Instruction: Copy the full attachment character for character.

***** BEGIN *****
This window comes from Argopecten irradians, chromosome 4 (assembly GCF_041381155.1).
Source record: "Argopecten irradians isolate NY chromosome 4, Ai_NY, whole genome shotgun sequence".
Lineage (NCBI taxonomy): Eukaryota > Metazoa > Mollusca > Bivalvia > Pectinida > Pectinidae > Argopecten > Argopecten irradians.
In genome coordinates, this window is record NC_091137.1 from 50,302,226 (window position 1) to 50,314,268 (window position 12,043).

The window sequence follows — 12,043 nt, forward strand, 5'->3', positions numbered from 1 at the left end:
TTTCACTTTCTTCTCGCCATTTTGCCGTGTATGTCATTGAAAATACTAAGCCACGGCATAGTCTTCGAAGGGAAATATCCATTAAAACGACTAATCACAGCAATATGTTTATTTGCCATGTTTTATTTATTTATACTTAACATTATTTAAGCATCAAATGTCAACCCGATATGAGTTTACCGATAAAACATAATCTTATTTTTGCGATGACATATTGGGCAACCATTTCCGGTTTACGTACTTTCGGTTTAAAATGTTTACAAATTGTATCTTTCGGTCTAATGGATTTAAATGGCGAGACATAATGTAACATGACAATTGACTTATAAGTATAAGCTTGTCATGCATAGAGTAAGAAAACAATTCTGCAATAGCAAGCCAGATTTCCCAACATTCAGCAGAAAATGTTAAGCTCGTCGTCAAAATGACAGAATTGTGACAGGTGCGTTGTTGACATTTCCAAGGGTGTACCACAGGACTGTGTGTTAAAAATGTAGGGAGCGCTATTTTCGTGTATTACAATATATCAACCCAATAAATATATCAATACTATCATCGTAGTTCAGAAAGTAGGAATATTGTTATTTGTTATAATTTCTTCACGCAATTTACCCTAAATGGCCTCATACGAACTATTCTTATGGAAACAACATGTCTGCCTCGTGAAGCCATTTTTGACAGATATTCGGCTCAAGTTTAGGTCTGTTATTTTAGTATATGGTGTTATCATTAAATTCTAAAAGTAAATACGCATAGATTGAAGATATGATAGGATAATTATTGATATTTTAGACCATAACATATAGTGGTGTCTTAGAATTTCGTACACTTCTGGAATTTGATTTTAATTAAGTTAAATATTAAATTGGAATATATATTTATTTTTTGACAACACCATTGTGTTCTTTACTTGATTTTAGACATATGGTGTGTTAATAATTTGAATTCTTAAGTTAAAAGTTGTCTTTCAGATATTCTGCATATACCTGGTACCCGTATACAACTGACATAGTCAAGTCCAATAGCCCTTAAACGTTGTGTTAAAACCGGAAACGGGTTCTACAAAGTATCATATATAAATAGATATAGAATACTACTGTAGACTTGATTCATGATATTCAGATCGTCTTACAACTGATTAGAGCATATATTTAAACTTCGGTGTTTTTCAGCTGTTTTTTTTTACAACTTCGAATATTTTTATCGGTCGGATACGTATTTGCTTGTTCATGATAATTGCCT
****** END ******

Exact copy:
This window comes from Argopecten irradians, chromosome 4 (assembly GCF_041381155.1).
Source record: "Argopecten irradians isolate NY chromosome 4, Ai_NY, whole genome shotgun sequence".
Lineage (NCBI taxonomy): Eukaryota > Metazoa > Mollusca > Bivalvia > Pectinida > Pectinidae > Argopecten > Argopecten irradians.
In genome coordinates, this window is record NC_091137.1 from 50,302,226 (window position 1) to 50,314,268 (window position 12,043).

The window sequence follows — 12,043 nt, forward strand, 5'->3', positions numbered from 1 at the left end:
TTTCACTTTCTTCTCGCCATTTTGCCGTGTATGTCATTGAAAATACTAAGCCACGGCATAGTCTTCGAAGGGAAATATCCATTAAAACGACTAATCACAGCAATATGTTTATTTGCCATGTTTTATTTATTTATACTTAACATTATTTAAGCATCAAATGTCAACCCGATATGAGTTTACCGATAAAACATAATCTTATTTTTGCGATGACATATTGGGCAACCATTTCCGGTTTACGTACTTTCGGTTTAAAATGTTTACAAATTGTATCTTTCGGTCTAATGGATTTAAATGGCGAGACATAATGTAACATGACAATTGACTTATAAGTATAAGCTTGTCATGCATAGAGTAAGAAAACAATTCTGCAATAGCAAGCCAGATTTCCCAACATTCAGCAGAAAATGTTAAGCTCGTCGTCAAAATGACAGAATTGTGACAGGTGCGTTGTTGACATTTCCAAGGGTGTACCACAGGACTGTGTGTTAAAAATGTAGGGAGCGCTATTTTCGTGTATTACAATATATCAACCCAATAAATATATCAATACTATCATCGTAGTTCAGAAAGTAGGAATATTGTTATTTGTTATAATTTCTTCACGCAATTTACCCTAAATGGCCTCATACGAACTATTCTTATGGAAACAACATGTCTGCCTCGTGAAGCCATTTTTGACAGATATTCGGCTCAAGTTTAGGTCTGTTATTTTAGTATATGGTGTTATCATTAAATTCTAAAAGTAAATACGCATAGATTGAAGATATGATAGGATAATTATTGATATTTTAGACCATAACATATAGTGGTGTCTTAGAATTTCGTACACTTCTGGAATTTGATTTTAATTAAGTTAAATATTAAATTGGAATATATATTTATTTTTTGACAACACCATTGTGTTCTTTACTTGATTTTAGACATATGGTGTGTTAATAATTTGAATTCTTAAGTTAAAAGTTGTCTTTCAGATATTCTGCATATACCTGGTACCCGTATACAACTGACATAGTCAAGTCCAATAGCCCTTAAACGTTGTGTTAAAACCGGAAACGGGTTCTACAAAGTATCATATATAAATAGATATAGAATACTACTGTAGACTTGATTCATGATATTCAGATCGTCTTACAACTGATTAGAGCATATATTTAAACTTCGGTGTTTTTCAGCTGTTTTTTTTTACAACTTCGAATATTTTTATCGGTCGGATACGTATTTGCTTGTTCATGATAATTGCCT